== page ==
BUD: The main thing I have to do is produce an article once a week, and that takes a certain amount of time to research the article so you have to go to documents and you do mathematical modeling and you use all sorts of tools that you use in this field to get the information needed to do the article and then you write the article, and then you send it to New York and then you start fighting with the editors. For 20 years I was a consultant and people paid for my advice. I suppose you could say when I was a Professor at Berkley, people paid -- I wasn't giving advice, I was almost issuing orders to students.

HATTIE: That was the best part.

BUD: Telling them what they're supposed to believe. And now, you know, I write articles for Bloomberg and I get paid for articles and I do some expert witness work. In 1973, a CEO of a major company made about 45 times the pay of an average worker. By 1991 when I wrote a book it was up to 150 times. And now it's about 500 times the pay of a worker. There doesn't seem to be any rhyme or reason for some of these pay packages. And in studying these ratios of pay, I figure by about 2025 we're going to have the same ratio of pay in America as existed in 1789 when Louis XVI was King of France and you know what happened to Louis XVI, and by the way they got his wife too.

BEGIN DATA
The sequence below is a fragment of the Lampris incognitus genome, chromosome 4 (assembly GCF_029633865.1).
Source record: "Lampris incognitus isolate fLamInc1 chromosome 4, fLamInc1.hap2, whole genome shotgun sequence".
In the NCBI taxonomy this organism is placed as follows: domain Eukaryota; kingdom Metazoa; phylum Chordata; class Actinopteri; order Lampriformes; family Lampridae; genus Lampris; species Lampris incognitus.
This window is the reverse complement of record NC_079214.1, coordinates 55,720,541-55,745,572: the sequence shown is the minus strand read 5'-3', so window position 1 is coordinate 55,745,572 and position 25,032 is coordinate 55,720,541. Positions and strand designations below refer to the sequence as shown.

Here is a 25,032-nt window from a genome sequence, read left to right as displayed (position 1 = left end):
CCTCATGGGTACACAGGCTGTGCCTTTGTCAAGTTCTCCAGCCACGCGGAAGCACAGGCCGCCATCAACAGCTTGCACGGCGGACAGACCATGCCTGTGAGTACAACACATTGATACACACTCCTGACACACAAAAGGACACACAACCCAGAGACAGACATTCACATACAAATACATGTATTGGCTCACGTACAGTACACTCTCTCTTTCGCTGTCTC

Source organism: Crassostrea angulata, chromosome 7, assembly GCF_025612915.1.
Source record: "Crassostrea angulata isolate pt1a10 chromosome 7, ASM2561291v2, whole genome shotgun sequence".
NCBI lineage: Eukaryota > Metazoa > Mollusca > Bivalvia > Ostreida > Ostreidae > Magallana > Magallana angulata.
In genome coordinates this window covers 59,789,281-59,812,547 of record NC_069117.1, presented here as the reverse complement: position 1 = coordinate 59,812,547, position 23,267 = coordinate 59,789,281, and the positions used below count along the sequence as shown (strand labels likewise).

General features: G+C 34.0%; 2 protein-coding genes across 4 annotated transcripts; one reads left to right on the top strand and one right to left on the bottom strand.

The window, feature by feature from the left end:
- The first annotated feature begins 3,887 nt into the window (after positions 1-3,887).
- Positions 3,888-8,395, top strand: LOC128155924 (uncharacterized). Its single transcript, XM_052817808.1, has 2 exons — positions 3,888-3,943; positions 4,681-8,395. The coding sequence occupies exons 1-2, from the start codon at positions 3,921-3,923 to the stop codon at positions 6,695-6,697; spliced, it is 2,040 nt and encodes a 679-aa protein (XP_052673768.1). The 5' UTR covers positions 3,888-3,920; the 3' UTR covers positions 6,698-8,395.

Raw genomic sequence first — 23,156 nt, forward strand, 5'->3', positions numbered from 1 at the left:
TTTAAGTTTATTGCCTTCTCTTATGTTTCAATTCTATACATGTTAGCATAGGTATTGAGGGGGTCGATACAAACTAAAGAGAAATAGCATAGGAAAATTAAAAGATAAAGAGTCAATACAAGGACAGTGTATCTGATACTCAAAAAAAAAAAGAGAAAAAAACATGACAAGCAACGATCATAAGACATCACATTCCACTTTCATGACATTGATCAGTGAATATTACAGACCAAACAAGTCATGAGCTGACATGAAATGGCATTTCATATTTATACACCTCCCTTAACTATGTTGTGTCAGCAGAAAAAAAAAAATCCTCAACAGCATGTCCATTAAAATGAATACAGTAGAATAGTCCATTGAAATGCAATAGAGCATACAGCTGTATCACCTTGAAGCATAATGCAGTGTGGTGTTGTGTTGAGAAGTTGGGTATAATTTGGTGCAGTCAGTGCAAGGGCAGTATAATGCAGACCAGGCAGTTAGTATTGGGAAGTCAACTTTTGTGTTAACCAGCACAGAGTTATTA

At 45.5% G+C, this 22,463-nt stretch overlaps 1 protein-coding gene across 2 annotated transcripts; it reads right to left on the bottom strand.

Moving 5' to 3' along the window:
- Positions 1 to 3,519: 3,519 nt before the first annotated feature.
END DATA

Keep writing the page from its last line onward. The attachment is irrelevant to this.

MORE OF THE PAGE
HATTIE: Right!

BUD: John Kenneth Galbraith wrote an article back in the 60's when the tax rate was 91% in this country. And he said he couldn't understand why executives were clamoring for raises when they had to give all but 9% away to the government. And he said the answer was the executives adopted the convenient way of looking, they looked only at their pretax pay. In effect, whoever has the biggest package is...

HATTIE: Wins. Is winning. Or is at the top of the heap.

BUD: Yes, yes. Males are always interested in size.

HATTIE: And I will say to everybody, that Bud has a huge house.